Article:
Time goes by and I do not write.
Despite Kafka’s warning – “A non-writing writer is a monster courting insanity”[*] – I do not fret, I do not let this sit heavy upon me. Rather, this period of time, to outward appearances so unproductive, is a time without worry, a time of lightness indeed, an unburdened time.
Little voices, distant echoes in my head, inform me that there should be feelings of inadequacy or guilt over this fallow period that is being travelled through; admonitions to ‘Write Every Day!’, pop-psychologist diagnoses delivered of ‘Writer’s Block’.
They do not trouble me, and I silence them, long familiar, through long familiar practice, by simply ignoring them until they quieten of their own accord through their own attrition and apathy.
Because I have come to realise, over time, and through experience, that these periods of non-writing may be relished and appreciated and valued; that they have worth in themselves. They have substance. Bounty, even.
Not that it was always thus, this realising, this realisation. For I did used to fret, and bully myself into sitting facing, agonisingly, a blank page for long hours on end until it began to shimmer and float – still blank – before me. This did produce thinking that I was ‘inadequate’, made me feel ‘guilty’, for not ‘writing’, not being ‘able to write’. For did I not think of myself as a ‘writer’? Ergo, I should ‘write’, no? But I felt I was ‘failing’, would continue to ‘be a failure’ if I did not ‘Write’.
(Note all the quotation marks, indicating that these must not be my self-generated reprimands, but rather the voices of those countless others who apparently know it all).
Then I read an interview with Irish singer-songwriter Lisa O’Neill, who said:
I’m starting to realise that time that goes by where nothing happens and which is seen to be negative, could well be process time, soakage time. Maybe the creative mind should be okay with that? You can’t have something wise and clever to say every year, let alone every month.[†]
This chimed with me, profoundly, as being so true, and was more than just a revelation or a wake-up call; it was a way of accepting the ways of being that really make up a writer’s life – or at least this writer’s life, and it became a kind of credo for me. After reading this I became galvanised and encouraged by finding out that at least one artist I admired, another creative soul, took a similar route to me in their creative practice. For the routine I had been following – being writing, and then not being writing – had long been there before I read this. Now however I felt free to accept it and enjoy it.
Now, I no longer force myself to sit and attempt to write when I know, instinctively and from experience, that I am not in the writing frame of mind (or being). Rather I sit patiently with this feeling, enjoy the benefits of the non-writing times in my life.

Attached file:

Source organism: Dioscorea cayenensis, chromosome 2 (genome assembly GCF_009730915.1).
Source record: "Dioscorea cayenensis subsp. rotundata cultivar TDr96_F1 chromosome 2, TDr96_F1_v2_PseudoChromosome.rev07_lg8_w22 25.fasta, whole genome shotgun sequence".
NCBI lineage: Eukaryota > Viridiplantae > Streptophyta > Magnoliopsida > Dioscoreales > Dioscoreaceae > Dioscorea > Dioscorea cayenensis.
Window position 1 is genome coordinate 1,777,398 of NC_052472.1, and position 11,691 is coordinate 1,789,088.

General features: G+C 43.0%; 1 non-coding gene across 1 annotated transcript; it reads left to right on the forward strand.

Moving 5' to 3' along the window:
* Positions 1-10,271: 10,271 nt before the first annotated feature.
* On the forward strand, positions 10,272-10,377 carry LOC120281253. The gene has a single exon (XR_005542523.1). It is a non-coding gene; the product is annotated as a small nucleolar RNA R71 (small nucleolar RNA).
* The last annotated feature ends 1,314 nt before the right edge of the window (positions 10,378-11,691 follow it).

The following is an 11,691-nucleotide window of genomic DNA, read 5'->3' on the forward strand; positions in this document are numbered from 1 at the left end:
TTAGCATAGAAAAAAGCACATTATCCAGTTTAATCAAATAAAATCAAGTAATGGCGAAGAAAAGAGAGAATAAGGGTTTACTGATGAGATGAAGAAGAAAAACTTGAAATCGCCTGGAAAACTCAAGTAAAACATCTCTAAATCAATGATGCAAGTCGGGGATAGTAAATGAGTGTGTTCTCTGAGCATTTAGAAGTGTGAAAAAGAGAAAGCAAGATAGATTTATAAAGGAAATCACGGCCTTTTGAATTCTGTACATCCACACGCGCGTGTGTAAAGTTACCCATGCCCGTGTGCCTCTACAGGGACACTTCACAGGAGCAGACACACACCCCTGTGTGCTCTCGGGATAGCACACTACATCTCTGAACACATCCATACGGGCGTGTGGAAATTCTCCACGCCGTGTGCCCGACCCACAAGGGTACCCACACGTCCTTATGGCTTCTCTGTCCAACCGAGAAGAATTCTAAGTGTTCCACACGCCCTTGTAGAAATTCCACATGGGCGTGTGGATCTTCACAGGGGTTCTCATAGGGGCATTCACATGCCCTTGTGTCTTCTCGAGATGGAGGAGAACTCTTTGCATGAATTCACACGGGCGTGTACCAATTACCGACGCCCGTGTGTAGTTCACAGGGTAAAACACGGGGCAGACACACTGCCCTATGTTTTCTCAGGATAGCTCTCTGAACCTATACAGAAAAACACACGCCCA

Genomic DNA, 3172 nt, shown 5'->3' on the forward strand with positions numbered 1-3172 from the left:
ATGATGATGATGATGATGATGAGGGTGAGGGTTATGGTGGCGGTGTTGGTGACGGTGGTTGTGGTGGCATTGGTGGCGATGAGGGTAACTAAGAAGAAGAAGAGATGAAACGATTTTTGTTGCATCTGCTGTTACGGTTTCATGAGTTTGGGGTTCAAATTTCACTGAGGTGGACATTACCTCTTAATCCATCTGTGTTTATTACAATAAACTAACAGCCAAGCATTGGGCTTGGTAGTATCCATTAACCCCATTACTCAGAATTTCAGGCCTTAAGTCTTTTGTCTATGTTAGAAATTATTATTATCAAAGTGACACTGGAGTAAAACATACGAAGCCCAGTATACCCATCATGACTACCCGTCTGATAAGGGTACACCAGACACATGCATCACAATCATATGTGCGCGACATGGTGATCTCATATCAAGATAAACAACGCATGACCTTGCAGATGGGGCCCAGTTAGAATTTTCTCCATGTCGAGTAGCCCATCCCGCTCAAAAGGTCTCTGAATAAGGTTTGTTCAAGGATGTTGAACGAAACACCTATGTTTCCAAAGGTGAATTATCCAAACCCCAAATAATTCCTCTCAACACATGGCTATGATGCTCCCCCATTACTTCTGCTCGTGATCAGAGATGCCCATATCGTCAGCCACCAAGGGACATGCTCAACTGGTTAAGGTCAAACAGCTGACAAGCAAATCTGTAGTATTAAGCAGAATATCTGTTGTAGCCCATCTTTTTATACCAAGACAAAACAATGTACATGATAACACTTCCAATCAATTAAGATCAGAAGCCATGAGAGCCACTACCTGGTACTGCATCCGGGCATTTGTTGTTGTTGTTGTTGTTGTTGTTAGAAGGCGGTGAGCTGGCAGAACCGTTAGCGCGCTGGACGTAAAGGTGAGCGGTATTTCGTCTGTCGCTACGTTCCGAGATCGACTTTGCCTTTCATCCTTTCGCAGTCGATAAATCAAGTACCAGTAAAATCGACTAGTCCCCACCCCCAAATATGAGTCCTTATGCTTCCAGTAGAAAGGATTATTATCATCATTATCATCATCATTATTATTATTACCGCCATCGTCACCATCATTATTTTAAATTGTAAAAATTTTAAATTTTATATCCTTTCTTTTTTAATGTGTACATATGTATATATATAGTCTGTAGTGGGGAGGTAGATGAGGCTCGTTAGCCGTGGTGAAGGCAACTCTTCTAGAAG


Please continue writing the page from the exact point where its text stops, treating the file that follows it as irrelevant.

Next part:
For there are benefits, as Lisa O’Neill implies. When I’m not writing I do believe I am still living a creative life, being creative, through reading for example, and reading widely and voraciously, catching up with all the books and stories and essays and articles I had neglected when writing and not reading so much. Not to mention watching T.V. and listening to music and going to the movies and the theatre and concerts as well as walking, sometimes aimlessly, sometimes not, and also going for more leisurely swims in my gym, or spending more time cooking and relishing my meals.
Moreover, I’m thinking. Not in a self-conscious way, it must be said, and definitely not profoundly, but still, allowing the mind to wander alright, to graze around, gather ideas which occasionally get jotted down for use later when in actual writing form – but not written about, or up.
For I discovered, in myself and long ago, that it is simply too frustrating to attempt to write when not in the right place to write, that writing is generated quickly when in that place but is produced agonisingly slowly or not at all, when not.
This might all sound counter-productive, counter-intuitive, and impractical; at times there are deadlines for example, the work won’t be done if I amble along reading and walking and thinking.
So is this way of approaching writing truly unhelpful to the writer?
I think not, and above all I do not fret about it; nor do I cajole nor bully myself into writing at fallow times. I accept it as it is for me. For the work does get done when needed, because the ideas really are there when required, have been growing, thriving, ready for when writing has been returned to.
That fallow period has been productive after all and has produced dividends.
My good friend, the actor Michael Bates, observed, rightly, that I cannot read when writing, and defined this as being my ‘output mode’. I have learned to recognise, and appreciate, its opposite, an ‘input mode’: absorbing and reading and thinking and observing. This mode, actually, is vital to the writer’s life – for it is living.
And without living, what is there to write about?
[*]Letter to Max Brod, July 5, 1922.
[†]Interview with Tony Clayton-Lea the Irish Times, Fri, Oct 18, 2013.
Read Arnold Thomas Fanning’s ‘The Ferryman’ in Issue 10 of The Lonely Crowd.
Arnold Thomas Fanning’s short stories, articles, and essays have been published in The Dublin Review, Banshee, theIrish Times, the Sunday Business Post, Crazyhorse Magazine, The Phoenix Anthology of New Irish Writing, gorse, and Longreads.com. His work has also been broadcast on BBC Radio 4 and RTÉ Radio 1 including for Arena and A Living Word. His most recent play McKenna’s Fort won the Oscar Wilde Award for Best New Writing in the 13th International Dublin Gay Theatre Festival, and in 2017 he received an Arts Council Bursary in Literature. Mind on Fire: A Memoir of Madness and Recovery, his first book, is published by Penguin Ireland. www.arnoldthomasfanning.com
© Arnold Thomas Fanning, 2018. Image © Jo Mazelis, 2018.